2010 Minnesota Main Street Reinvestment Statistics

It’s a lot of work for local Main Street® programs to collect data from the businesses and building owners in their districts. Have they hired additional staff in the last three months? How much did that new facade on their building cost? These can be very personal questions to ask.

In the first year of Minnesota Main Street all four Designated Main Street Programs successfully asked these hard questions of the people in their district.

Before you scroll down to see the results of their work, I want to tell you why gathering this information is one of the most powerful tools that local Main Street programs have at their disposal.

This data establishes a base line of what is happening in commercial districts at the beginning of their work. As time goes on and information is available for multiple years, it’s possible to show a pattern of increasing investment and revitalization in the district in the form of more businesses, rehabilitated facades, roof repairs, or higher event attendance.

Detractors of downtown may point to an empty storefront and say that everyone is leaving downtown. If the local Main Street program is tracking which businesses are moving in and out of downtown, they can counter with the number of new businesses that have chosen to locate there.

This knowledge can also help the program objectively identify where weaknesses in the local district are (so they can be strengthened) or when  clusters of business types are developing.

Funders of any non-profit want to know that their money is making an impact. By tabulating the dollar amount reinvested in your commercial district through facade renovations, building improvements, and public area projects and then dividing that number by the program’s operating budget, you can tell those funders what their return on investment is.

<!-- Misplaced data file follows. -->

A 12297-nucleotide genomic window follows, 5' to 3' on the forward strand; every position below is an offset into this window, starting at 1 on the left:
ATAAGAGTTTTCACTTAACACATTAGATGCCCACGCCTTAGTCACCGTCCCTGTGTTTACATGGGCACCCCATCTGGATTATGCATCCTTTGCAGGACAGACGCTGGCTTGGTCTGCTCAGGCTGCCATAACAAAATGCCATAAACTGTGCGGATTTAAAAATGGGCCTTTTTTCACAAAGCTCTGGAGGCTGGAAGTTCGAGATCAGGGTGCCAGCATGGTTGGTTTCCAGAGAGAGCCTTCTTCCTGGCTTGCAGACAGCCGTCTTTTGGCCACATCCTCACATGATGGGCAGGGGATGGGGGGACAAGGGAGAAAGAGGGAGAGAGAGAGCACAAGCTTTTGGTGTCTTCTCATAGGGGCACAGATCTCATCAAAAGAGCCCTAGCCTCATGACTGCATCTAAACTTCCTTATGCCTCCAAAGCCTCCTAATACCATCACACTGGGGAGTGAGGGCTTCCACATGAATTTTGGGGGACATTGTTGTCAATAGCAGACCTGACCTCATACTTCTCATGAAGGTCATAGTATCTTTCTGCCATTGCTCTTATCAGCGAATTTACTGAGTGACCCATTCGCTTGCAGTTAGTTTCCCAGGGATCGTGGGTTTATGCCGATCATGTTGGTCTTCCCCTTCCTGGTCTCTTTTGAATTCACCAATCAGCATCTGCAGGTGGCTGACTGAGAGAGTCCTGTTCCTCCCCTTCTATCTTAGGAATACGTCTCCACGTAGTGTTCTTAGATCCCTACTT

The Designated Main Street Programs in Minnesota that completed this hard work in 2010 are:

To each of these programs from your state coordinating program, “Thank you and congratulations!”

Minnesota’s four Designated Main Street districts netted 13 new businesses and 42 new jobs in the past year. These commercial districts also saw $1.4 million in private investment and $3.8 million in public investment for physical improvement projects. In these four communities (average population 16,500), 14 facades were rehabilitated over the last year. For every $1 spent running a local Main Street program, approximately $22.42 was invested in their Main Street district.

2010 Reinvestment Statistics – Local Minnesota Main Street Programs

Net of all gains and losses in full-time jobs in 2010 16
Net of all gains and losses in part-time jobs in 2010 26
Net of all gains and losses in new businesses in 2010 13
Number of building rehabilitation projects in 2010 39
Number of public improvement projects in 2010 7
Number of new construction projects completed in 2010 0
$ Value of all private investment spent in the above projects $1,395,713
$ Value of all public investment spent in the above projects $3,795,489
Number of volunteer hours contributed in 2010 3,796
Number of event attendees in 2010 17,709
Number of programs included in these statistics 4

These measurements are annually collected by Main Street programs across the country before being submitted to the National Trust Main Street Center. National statistics are available at www.mainstreet.org.

Other statistics that may be of interest:

  • For every $1 spent on running the local Main Street Program in Minnesota, $22.42 are reinvested in the community.
  • For every $1 spent on running the local Main Street Program in Minnesota, $8.41 in private funds are reinvested in the community.
  • For every $1 spent on running a local Main Street Program in Minnesota, $14.02 in public funds are reinvested in the community.
  • For every $1 spent on the state and local Main Street programs in Minnesota, $15.73 are reinvested in local communities.

The Minnesota Main Street Program has been financed in part with funds provided by the State of Minnesota from the Arts and Cultural Heritage Fund through the Minnesota Historical Society.

Emily Northey, Minnesota Main Street Program Coordinator

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